Hotels are desperate to get data about what happens on the phone.
They need that information. They need information about callers. But more importantly, they need to know how well call centers and front desk GSRs are handling phone calls.
Hotels care about this so much that they hire mystery-shopping companies to figure it out.
Hotels will hire a mystery shopping company to call their property. These mystery shoppers will call the hotel and pretend. They pretend that they are interested in booking a reservation. They pretend that they are interested in amenities from the property. They even pretend that they are going to book a room.
This entire act, this facade, this play and fake phone call, is conducted to give the hotel data about how the employee handles the call.
Here’s the problem: mystery shopping–the whole interaction–is fake. No real data can be gleaned from something fake.
Conducting sales training based on mystery shopping is like trying to train a police force based on scenes in The Dark Knight. Real training from fake data doesn’t work.
Mystery shopping is going to die. And that’s a good thing for everyone.
Because call recording is better — and it is cheaper.
Mystery shopping is fake. Call recording, on the other hand, is real. Hotels and sales trainers can actually hear real callers and they can hear how employees really handle those callers.
Mystery shopping doesn’t provide data. Before you start arguing with me, think about it. It is a logical impossibility for mystery shopping to provide data. The entire interaction is staged. It is not possible for real data to derive from a staged interaction. Call recording, on the other hand, can provide data about how often employees use certain skills, close rates, and even how frequently callers ask about certain features, rooms, and competitors.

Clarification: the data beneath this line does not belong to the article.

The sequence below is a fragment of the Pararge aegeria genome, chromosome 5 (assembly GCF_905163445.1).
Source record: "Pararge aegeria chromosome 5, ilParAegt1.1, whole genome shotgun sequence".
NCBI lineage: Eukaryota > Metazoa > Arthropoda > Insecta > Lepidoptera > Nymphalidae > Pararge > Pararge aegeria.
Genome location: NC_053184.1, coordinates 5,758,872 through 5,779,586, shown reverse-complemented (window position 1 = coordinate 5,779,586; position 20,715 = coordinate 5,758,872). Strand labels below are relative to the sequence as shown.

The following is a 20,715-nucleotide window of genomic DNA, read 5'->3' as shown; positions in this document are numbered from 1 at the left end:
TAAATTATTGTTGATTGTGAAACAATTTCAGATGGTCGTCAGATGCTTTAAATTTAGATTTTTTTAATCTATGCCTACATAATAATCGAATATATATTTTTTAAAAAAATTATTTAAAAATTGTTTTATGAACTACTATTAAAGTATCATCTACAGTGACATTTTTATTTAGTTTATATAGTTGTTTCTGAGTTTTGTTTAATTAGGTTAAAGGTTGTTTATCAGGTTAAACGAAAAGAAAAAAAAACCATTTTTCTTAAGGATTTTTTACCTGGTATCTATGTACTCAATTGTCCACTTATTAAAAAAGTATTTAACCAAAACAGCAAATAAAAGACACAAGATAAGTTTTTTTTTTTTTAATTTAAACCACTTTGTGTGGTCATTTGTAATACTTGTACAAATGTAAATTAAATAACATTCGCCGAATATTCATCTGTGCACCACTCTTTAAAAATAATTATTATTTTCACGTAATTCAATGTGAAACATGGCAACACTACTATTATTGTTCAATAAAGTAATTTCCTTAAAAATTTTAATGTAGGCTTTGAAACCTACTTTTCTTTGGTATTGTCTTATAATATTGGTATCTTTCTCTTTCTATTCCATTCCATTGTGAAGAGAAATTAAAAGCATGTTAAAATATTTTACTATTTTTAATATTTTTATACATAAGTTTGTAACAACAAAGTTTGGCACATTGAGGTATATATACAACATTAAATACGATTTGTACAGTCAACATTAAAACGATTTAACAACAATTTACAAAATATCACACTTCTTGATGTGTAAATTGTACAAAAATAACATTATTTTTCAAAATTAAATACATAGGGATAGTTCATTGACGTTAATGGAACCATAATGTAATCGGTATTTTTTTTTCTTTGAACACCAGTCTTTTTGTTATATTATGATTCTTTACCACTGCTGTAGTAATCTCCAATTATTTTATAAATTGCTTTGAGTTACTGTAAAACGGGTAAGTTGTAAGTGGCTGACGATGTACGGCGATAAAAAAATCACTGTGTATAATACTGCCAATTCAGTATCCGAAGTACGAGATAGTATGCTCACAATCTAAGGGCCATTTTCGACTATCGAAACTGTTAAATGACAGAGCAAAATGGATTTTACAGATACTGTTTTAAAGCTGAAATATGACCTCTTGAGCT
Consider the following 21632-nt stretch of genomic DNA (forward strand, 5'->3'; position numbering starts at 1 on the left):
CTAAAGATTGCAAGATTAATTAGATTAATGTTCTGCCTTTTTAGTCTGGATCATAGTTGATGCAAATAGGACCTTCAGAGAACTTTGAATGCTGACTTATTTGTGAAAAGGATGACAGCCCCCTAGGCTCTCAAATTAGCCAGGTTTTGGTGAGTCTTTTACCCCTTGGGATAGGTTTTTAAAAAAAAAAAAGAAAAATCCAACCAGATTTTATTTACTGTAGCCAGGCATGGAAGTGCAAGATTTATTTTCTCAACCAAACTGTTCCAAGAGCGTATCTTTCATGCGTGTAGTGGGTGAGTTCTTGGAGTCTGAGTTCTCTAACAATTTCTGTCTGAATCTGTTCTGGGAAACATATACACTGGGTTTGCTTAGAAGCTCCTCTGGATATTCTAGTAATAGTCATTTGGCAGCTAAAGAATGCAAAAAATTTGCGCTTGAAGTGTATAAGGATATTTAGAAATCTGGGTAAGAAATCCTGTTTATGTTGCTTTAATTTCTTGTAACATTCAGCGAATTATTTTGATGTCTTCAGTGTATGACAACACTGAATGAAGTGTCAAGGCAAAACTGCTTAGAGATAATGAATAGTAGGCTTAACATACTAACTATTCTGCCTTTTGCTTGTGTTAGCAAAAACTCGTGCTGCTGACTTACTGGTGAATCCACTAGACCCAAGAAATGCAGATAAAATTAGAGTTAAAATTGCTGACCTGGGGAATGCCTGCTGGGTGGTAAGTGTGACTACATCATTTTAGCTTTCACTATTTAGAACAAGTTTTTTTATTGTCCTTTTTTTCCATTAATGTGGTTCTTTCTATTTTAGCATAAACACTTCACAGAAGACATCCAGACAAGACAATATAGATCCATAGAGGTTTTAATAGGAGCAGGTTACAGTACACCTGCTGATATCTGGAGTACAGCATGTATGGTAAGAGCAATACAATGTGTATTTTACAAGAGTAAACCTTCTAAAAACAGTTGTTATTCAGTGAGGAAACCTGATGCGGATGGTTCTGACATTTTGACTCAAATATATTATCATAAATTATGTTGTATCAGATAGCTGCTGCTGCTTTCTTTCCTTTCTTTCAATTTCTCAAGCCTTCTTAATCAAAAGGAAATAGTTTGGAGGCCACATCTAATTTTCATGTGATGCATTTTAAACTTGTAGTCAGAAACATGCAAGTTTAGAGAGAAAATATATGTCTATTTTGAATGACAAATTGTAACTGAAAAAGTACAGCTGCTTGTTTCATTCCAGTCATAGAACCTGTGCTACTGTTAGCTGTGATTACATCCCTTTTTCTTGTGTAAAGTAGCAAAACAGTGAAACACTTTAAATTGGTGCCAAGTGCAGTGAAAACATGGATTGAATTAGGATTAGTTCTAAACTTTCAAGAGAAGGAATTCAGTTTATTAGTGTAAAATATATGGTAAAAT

Mystery shopping wastes time. Your employees spend several minutes on calls with mystery shoppers. This is time spent on a call with a fake ‘customer’ that will never reserve a room. It is utterly and completely wasted time. It is a charade. Call recording, on the other hand, doesn’t waste a bit of time. All of the interactions are real.
Mystery shopping is easy to detect. You think your employees don’t know when someone is mystery shopping them? They know. We used to conduct mystery shopping before we developed Convirza, and we estimate that over 50% the employee knew they were being shopped. This means the data is even worse.
Mystery shopping is expensive. Most mystery shopping companies charge between $15 and $35 for a mystery shopping call. That is astronomically higher than it costs to record a call. Most of our clients end up with call recordings that are less than 10 cents a call. Even recorded and scored calls are only $8 – $12 each. The price difference is not even close.
So we return to our question: why are hotels still doing mystery shopping if call recording is better and cheaper?
I don’t know. No idea. If you know the answer, please write it in the comments below.